The table wasn't exactly what I had in mind. It had originally been used in a dining room, I believe, and not a kitchen. It was a rather unique design; one I had never seen before. Instead of having leaves or boards that fit in the middle when the table was pulled apart, this one had an attached board on each end that fit under the tabletop. When they were pulled up, the table was 7 feet long. Okay, I could live with that.
Over the years, that table was put to good use. The kids did their homework there, they played games on it, we ate every meal there. It was used for cooling homemade bread, canning fruits and vegetables, cutting material for sewing projects and every other project you could think of.
As the children grew and brought friends home with them, the chairs began to fall apart. There has never been a teenage boy who did not lean back in a chair and balance on the back legs. They would play cards or just set and talk; always at the table.
On Christmas Day in 1983, one of the coldest days in IN history, our house caught fire. It was all smoke damaged, but the kitchen, the only part of the house that was one-story, had no roof and everything was damaged.
The table was not burned, but was definitely water-damaged. It was taken, along with everything else in the house, to a restoration shop. Six months later, when we could move back in, the table was returned. It felt like I was seeing an old friend again.
It continued to be used for every occasion; parties, birthdays, playing cards with guests, even for grandchildren to eat cupcakes.
It made me sad, sometimes, to see it without chairs and the finish was gone on the top of it. It looked tired. When Kaylynn and her husband down-sized due to kids growing up, there was no room for the table in their new place. She asked me what I wanted her to do with it. My first response was to sell it. Then I said she should keep it in storage since it really was an antique. She and the other kids have so many memories of that table, it was almost unbearable to think of selling it.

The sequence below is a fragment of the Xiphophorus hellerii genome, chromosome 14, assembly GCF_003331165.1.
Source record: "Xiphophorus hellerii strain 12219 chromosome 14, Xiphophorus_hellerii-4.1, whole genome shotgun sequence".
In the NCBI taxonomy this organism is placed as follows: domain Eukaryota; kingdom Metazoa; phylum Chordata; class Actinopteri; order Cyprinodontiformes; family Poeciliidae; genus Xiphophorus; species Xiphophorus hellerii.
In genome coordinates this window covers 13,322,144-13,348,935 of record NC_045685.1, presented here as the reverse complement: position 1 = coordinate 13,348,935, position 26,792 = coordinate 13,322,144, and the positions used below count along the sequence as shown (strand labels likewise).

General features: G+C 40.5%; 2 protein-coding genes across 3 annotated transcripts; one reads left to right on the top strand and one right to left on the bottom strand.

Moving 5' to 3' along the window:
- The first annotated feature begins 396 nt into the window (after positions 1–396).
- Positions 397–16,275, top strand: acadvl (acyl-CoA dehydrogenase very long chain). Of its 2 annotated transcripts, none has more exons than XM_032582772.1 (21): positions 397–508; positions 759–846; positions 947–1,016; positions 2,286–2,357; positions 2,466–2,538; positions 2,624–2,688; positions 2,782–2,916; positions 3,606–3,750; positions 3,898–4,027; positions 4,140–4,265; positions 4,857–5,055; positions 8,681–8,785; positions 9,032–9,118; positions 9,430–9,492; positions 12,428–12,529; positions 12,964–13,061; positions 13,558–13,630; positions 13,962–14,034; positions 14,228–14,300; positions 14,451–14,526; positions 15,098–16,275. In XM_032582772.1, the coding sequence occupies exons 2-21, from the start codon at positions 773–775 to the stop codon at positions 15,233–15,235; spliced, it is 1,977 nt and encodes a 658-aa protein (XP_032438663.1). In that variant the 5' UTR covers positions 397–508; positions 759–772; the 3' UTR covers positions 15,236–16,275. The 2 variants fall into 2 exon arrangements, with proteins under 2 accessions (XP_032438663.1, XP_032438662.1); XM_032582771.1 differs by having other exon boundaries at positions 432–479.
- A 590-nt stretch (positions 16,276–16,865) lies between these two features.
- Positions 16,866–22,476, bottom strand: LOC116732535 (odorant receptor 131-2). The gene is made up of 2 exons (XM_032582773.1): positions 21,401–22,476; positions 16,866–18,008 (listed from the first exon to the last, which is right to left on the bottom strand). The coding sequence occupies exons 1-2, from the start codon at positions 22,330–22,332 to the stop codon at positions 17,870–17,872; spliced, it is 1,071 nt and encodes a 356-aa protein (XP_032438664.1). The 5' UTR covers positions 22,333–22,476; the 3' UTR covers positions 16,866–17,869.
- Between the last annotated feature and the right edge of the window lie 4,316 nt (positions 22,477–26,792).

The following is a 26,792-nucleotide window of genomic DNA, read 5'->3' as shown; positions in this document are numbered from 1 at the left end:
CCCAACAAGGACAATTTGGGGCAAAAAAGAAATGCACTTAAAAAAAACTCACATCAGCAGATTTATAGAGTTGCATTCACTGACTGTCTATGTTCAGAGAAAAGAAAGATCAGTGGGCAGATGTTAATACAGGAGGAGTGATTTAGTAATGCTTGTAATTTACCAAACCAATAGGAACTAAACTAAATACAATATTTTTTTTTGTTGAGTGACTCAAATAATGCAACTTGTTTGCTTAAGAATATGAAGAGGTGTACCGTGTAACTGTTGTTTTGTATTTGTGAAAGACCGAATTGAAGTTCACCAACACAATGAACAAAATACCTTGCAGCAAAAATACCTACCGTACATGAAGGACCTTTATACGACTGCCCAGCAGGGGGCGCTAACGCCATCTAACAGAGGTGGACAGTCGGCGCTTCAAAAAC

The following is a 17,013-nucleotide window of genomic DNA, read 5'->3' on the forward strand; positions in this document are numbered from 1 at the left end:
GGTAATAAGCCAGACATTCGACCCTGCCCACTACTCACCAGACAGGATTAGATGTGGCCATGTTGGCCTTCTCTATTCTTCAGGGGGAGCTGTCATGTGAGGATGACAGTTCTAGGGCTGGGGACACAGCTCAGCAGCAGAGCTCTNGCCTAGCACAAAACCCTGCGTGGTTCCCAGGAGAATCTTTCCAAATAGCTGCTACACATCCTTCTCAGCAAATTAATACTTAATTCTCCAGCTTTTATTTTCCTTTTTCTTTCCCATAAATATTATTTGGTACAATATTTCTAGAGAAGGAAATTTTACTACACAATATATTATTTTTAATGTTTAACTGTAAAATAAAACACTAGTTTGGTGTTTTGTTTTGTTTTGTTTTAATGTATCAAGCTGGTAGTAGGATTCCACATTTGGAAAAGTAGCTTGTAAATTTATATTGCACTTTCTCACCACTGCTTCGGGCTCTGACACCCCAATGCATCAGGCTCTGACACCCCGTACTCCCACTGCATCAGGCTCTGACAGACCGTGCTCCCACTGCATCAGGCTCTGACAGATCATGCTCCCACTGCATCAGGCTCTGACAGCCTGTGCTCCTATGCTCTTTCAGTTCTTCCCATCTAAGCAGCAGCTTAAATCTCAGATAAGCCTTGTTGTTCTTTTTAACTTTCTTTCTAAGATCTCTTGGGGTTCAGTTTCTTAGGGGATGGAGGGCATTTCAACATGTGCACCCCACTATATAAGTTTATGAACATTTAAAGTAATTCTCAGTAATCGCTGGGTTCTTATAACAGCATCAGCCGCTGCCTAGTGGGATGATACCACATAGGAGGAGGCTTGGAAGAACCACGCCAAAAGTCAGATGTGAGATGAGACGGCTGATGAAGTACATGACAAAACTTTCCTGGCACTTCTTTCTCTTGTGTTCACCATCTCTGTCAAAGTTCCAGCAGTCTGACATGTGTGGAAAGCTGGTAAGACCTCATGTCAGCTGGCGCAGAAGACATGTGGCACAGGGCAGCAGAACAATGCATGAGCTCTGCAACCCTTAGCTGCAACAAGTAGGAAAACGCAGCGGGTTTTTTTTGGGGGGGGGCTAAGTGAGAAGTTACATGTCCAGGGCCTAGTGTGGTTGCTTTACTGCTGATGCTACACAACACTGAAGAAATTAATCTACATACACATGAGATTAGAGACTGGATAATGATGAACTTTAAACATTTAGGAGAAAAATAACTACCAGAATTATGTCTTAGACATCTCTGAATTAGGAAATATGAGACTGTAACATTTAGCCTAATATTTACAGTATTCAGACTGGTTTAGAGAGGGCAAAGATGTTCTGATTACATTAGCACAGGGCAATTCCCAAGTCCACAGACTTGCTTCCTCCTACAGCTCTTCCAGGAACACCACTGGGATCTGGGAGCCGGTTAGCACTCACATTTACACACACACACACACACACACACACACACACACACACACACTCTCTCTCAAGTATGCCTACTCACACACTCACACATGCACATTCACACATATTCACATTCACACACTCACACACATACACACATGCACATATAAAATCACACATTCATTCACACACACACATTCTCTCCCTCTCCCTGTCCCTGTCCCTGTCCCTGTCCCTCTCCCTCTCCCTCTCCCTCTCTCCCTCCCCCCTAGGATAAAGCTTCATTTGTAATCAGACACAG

Finally, I had my son-in-law bring it to my garage until I could do something with it. I didn't need it; I had a beautiful table. Maybe I could have it refinished and sell it. I stored it in the garage all winter and spring. I knew it would eventually end up in my house again. I sold my big table to my Amish friend. Then I used a suggestion I read on Facebook to put some oil back into the wood. Finally I had my grandson (one of the little boys eating cupcakes and now nearly 20 years old) help me bring it into the house.
I believe that is how it is with our lives. We move from one place to another, we become scarred and broken, our 'finish' becomes dull. But when we finally go home to our heavenly home, we will be like new again and all will be right with our world.
Until then, come visit one day and we will set at my table and have a chat and a cup of coffee.